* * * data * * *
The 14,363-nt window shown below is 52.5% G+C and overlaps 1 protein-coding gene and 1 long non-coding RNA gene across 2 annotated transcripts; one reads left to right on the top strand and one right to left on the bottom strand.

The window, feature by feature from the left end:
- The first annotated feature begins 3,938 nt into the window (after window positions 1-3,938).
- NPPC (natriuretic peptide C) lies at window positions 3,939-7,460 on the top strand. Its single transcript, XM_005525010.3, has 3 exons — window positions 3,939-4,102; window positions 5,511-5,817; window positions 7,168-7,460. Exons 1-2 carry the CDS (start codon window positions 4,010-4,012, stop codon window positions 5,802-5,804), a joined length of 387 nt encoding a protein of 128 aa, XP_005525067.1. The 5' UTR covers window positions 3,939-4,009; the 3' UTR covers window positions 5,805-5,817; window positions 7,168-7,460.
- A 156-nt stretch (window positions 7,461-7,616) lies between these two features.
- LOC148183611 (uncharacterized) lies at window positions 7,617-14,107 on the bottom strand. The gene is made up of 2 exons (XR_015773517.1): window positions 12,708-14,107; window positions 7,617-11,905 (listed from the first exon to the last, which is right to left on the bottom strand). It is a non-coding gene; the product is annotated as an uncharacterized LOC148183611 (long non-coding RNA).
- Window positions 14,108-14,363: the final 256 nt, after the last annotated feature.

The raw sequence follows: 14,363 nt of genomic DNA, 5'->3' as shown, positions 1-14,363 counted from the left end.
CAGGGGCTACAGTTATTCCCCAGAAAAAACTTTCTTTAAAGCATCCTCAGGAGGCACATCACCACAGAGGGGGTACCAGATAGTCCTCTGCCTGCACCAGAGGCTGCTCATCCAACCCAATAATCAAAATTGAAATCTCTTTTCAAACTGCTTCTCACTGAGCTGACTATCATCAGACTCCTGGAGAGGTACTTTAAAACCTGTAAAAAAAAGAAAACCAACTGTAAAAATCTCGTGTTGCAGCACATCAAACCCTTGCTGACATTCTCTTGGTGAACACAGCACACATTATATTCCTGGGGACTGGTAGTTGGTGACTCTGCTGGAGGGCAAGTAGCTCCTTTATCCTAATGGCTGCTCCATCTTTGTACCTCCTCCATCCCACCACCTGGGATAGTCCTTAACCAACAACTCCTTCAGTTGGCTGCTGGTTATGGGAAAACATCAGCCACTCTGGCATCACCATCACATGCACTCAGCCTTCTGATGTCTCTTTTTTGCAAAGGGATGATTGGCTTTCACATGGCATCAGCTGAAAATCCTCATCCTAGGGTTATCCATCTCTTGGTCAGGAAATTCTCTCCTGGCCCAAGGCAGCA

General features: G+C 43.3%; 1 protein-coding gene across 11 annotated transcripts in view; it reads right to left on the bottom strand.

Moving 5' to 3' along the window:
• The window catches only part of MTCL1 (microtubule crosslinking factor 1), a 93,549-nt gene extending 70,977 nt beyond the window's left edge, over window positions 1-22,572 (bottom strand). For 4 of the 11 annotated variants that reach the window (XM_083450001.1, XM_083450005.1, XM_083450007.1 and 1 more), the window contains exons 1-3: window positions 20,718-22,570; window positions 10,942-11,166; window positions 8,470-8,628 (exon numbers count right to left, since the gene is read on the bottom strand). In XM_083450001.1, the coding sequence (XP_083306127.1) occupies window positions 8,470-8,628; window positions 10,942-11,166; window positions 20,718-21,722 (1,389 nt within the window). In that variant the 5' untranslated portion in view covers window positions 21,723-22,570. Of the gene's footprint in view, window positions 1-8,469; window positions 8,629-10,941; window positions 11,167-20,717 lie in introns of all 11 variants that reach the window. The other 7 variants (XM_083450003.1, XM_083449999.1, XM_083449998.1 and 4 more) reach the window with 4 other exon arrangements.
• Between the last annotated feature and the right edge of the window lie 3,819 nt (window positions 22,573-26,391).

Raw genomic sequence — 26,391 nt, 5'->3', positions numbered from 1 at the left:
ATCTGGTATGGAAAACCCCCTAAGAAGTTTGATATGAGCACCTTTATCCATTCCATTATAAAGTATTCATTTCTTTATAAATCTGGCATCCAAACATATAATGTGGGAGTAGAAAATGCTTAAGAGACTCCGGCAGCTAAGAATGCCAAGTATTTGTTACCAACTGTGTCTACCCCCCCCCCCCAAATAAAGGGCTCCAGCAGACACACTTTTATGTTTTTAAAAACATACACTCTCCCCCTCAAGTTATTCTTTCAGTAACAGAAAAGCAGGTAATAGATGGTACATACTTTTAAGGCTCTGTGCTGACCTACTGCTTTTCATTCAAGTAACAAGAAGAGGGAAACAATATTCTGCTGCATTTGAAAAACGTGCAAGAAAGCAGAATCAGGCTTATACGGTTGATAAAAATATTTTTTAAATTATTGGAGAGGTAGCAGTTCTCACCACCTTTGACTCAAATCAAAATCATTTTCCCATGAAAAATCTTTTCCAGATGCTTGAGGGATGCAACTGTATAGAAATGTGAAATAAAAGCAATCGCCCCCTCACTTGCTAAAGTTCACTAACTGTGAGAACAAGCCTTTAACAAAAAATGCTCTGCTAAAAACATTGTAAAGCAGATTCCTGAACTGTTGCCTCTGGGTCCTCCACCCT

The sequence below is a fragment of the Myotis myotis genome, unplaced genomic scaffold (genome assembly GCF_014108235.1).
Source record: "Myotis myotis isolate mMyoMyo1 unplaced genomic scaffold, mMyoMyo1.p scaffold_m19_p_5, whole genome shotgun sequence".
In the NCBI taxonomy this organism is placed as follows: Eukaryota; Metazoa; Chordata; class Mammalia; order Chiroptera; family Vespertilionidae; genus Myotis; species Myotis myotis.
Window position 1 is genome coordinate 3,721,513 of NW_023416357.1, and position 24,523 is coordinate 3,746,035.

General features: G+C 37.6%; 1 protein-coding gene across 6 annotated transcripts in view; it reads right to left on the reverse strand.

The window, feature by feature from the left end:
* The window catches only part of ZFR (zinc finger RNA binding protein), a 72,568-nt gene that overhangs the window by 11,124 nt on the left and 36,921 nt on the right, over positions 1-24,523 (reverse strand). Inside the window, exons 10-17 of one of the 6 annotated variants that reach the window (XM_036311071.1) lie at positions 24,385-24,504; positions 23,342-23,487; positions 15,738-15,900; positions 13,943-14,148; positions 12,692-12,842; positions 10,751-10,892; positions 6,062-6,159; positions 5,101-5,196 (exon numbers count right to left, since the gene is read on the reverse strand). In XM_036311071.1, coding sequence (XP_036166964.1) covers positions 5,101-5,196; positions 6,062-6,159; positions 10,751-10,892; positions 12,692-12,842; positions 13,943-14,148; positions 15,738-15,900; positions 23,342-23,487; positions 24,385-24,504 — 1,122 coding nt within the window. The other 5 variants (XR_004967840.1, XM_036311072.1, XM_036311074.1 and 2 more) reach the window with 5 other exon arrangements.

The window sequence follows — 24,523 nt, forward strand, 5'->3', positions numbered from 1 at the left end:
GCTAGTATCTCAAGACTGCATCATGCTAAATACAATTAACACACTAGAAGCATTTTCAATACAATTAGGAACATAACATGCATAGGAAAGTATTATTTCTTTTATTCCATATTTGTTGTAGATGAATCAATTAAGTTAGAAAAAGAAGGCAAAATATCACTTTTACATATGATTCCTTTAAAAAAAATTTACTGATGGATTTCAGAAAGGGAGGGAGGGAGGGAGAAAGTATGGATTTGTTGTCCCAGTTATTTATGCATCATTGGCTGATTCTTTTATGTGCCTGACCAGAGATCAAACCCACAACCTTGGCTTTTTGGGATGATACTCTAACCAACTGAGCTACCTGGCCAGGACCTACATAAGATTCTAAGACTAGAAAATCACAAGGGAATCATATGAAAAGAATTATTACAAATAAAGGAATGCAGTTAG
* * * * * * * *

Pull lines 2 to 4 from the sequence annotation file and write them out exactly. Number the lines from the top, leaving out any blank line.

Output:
The window, feature by feature from the left end:
- The first annotated feature begins 3,938 nt into the window (after window positions 1-3,938).
- NPPC (natriuretic peptide C) lies at window positions 3,939-7,460 on the top strand. Its single transcript, XM_005525010.3, has 3 exons — window positions 3,939-4,102; window positions 5,511-5,817; window positions 7,168-7,460. Exons 1-2 carry the CDS (start codon window positions 4,010-4,012, stop codon window positions 5,802-5,804), a joined length of 387 nt encoding a protein of 128 aa, XP_005525067.1. The 5' UTR covers window positions 3,939-4,009; the 3' UTR covers window positions 5,805-5,817; window positions 7,168-7,460.